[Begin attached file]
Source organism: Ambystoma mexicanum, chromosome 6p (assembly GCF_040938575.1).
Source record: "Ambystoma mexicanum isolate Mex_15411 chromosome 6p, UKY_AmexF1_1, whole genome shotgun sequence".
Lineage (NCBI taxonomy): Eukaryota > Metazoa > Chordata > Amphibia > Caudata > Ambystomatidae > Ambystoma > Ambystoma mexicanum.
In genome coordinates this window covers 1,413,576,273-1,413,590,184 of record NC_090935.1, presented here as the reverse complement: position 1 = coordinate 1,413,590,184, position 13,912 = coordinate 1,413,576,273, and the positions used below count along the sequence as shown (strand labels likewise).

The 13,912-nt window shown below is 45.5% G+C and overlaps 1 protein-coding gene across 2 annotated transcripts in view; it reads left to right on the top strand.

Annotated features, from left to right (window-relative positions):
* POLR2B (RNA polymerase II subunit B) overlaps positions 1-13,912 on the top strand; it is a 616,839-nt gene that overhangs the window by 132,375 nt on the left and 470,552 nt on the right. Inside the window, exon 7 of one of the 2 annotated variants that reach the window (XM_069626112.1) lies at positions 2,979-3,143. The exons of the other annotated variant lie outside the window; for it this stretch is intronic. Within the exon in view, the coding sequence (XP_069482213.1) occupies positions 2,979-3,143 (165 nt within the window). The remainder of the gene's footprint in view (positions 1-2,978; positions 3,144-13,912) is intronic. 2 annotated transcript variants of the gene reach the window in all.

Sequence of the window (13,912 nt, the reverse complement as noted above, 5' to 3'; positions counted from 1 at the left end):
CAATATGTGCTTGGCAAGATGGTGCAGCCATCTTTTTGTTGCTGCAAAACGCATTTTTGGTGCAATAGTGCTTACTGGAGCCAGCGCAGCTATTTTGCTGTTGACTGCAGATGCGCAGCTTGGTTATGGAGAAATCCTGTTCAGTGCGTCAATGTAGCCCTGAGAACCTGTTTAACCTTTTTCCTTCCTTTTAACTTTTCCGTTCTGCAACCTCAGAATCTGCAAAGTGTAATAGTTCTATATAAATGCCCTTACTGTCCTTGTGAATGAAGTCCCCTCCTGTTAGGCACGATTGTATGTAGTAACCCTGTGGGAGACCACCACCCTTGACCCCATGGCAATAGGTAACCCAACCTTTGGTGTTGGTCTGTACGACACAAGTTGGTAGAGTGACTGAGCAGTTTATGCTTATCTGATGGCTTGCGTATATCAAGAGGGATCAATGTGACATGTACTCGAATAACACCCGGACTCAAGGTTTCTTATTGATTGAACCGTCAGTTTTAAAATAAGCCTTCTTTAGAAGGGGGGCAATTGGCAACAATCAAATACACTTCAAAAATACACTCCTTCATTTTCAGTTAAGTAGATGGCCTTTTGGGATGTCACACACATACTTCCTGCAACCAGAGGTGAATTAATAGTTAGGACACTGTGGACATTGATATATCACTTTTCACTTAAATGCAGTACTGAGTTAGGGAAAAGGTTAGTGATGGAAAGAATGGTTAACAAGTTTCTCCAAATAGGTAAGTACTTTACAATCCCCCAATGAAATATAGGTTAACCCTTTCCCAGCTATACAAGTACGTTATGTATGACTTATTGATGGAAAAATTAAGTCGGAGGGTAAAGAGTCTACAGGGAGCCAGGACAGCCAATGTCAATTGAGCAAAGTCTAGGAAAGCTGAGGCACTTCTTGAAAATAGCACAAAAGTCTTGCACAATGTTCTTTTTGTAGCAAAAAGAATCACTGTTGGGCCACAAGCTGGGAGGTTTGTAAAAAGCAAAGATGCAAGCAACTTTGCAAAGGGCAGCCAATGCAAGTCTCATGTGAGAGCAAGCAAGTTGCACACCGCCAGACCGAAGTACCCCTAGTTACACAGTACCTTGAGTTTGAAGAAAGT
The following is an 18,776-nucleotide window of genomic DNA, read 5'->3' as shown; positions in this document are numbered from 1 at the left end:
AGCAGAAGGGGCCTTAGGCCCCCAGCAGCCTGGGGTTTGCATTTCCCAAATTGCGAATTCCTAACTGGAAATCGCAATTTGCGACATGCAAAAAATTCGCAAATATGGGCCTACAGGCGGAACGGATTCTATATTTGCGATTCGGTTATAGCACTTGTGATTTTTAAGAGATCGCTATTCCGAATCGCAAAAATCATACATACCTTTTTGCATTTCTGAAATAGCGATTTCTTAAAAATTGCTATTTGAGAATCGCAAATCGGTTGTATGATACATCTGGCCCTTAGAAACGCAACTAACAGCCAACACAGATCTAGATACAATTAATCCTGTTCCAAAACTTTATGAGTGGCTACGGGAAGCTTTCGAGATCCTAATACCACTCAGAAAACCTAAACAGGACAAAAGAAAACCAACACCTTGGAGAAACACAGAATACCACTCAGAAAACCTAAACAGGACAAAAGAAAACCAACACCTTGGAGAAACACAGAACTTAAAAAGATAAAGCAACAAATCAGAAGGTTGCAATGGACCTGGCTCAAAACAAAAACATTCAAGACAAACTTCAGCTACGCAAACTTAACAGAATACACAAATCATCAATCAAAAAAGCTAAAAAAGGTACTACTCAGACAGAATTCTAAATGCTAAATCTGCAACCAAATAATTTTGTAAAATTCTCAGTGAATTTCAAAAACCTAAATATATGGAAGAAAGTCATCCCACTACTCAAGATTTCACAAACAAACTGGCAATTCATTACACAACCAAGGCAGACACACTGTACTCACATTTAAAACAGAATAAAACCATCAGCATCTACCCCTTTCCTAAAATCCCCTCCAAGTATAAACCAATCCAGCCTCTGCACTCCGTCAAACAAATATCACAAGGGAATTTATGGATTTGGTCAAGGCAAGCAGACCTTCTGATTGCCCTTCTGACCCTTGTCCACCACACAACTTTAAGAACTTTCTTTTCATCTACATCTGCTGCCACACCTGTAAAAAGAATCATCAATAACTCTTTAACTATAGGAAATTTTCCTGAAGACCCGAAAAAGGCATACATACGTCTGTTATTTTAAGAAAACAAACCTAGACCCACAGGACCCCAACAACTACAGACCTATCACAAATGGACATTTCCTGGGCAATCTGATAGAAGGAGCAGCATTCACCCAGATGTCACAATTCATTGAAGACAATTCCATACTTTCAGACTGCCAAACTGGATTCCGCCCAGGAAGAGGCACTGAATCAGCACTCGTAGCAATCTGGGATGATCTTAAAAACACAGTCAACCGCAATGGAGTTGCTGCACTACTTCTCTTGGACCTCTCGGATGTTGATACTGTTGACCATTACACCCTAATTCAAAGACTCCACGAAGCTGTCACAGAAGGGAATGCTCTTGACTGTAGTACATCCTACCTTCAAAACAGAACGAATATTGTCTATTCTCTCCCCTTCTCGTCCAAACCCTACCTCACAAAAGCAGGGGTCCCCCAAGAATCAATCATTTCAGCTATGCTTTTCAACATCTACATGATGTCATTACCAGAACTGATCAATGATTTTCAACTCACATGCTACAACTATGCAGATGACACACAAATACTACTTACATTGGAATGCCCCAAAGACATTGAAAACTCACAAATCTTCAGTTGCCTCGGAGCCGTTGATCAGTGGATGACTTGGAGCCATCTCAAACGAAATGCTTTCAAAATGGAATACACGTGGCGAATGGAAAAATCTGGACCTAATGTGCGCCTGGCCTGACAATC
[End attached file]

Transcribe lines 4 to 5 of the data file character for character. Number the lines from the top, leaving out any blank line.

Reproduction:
In genome coordinates this window covers 1,413,576,273-1,413,590,184 of record NC_090935.1, presented here as the reverse complement: position 1 = coordinate 1,413,590,184, position 13,912 = coordinate 1,413,576,273, and the positions used below count along the sequence as shown (strand labels likewise).

The 13,912-nt window shown below is 45.5% G+C and overlaps 1 protein-coding gene across 2 annotated transcripts in view; it reads left to right on the top strand.